Carey Mulligan stands in the center of an empty stage, wearing a copper blouse and eggplant-colored pants. With a slight glint in her eye, she delivers an opening line that could also serve as an omen: "I met my husband in the queue to board an Easyjet flight and I have to say I took an instant dislike to the man."
Mulligan delivers this line — and many, many others — with the sharp, self-deprecating nature of a standup comedian. Much of Dennis Kelly's Girls & Boys, now running at the Minetta Lane Theatre, is written like that, and if you've seen any of Mulligan's past performances on stage or screen — soulful, dark, and introspective — you'd be surprised to see how adept she is at making a roomful of people cackle over and over.
Girls & Boys, which premiered at London's Royal Court Theatre this past winter and is presented in New York by Audible, is a comedy. Until it's not. In his past works, and even in his Tony-winning book for Matilda, Kelly has become known in England for exploring the nature of violence, and this play, as it turns out, is no different. But it's Mulligan's disarming performance, at once hilarious and absolutely tragic, that makes the events that take place so shocking.
Much of Girls & Boys is the story of how Mulligan's character, simply called "Woman," met and married her husband, found a surprising career that eventually eclipsed his, and sustained the resulting strain that took on the connection they have with each other and their two young children, Leanne and Danny. Interspersed with relationship-charting monologues that grow from downright hilarious to wildly unsettling, there are short scenes where Woman interacts with her kids, playing with them at home, unintentionally losing one at the mall.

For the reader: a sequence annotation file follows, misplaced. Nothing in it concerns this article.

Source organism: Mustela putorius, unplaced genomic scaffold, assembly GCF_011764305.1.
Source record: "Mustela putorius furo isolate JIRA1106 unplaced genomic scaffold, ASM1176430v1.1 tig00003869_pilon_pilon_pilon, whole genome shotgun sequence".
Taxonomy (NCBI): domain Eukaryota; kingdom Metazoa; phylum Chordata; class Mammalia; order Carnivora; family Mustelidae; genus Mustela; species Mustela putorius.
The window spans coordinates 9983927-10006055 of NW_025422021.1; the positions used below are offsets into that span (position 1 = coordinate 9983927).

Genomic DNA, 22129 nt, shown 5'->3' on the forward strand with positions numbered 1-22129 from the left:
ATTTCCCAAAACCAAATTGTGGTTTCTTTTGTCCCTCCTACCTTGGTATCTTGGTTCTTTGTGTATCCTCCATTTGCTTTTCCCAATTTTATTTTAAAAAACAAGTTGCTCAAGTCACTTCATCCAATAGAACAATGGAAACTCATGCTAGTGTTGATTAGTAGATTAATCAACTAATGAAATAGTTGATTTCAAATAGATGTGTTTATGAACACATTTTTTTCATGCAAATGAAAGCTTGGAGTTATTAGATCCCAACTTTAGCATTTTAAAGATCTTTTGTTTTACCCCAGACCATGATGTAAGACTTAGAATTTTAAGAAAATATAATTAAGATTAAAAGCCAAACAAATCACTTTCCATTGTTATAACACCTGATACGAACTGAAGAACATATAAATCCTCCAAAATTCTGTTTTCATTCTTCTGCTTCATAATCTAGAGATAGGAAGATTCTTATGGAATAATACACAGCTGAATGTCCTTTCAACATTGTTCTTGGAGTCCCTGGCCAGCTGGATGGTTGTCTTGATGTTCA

There are no children, though, just Woman alone. Girls & Boys is a memory play, and Lyndsey Turner's production is awash with them. Woman is traveling through the recesses of her mind, and Es Devlin's set accentuates that point with three sky-blue walls that eventually transform into a similarly colored living room. Oliver Fenwick's lighting adds to the theoretical haziness: Woman has remembered this story over and over, but each time, it gets a little bit foggier.
Mulligan herself hits that point quite perfectly. Woman chooses her words with clinical precision, as if she's had them memorized for years, but each time she says them, they get heavier, more distant. It's an extremely funny performance, but even as she hits punch lines as though she's secretly been a comic for years, there's a lot going on behind her eyes, adding even more depth to the play's darker, more surprising second half. It's just amazing to see the full breadth of her skill set as a performer in such an intimate way.
From a technical perspective, Turner has directed Mulligan to be extremely generous with her stage time, and Mulligan uses the whole audience, orchestra, and balcony as her counterparts. Everyone will feel the intimacy, tension, sadness, and anger, and it makes us all culpable in her story.
Not all of Girls & Boys works in Woman's limited perspective ("I am, of course, giving you one side. My side…That's what happens when you have just one person talking," she says), but Mulligan is so enthralling that we feel like we've gotten to know all of her, and as much of the story as we really need. The standing ovation is well-earned.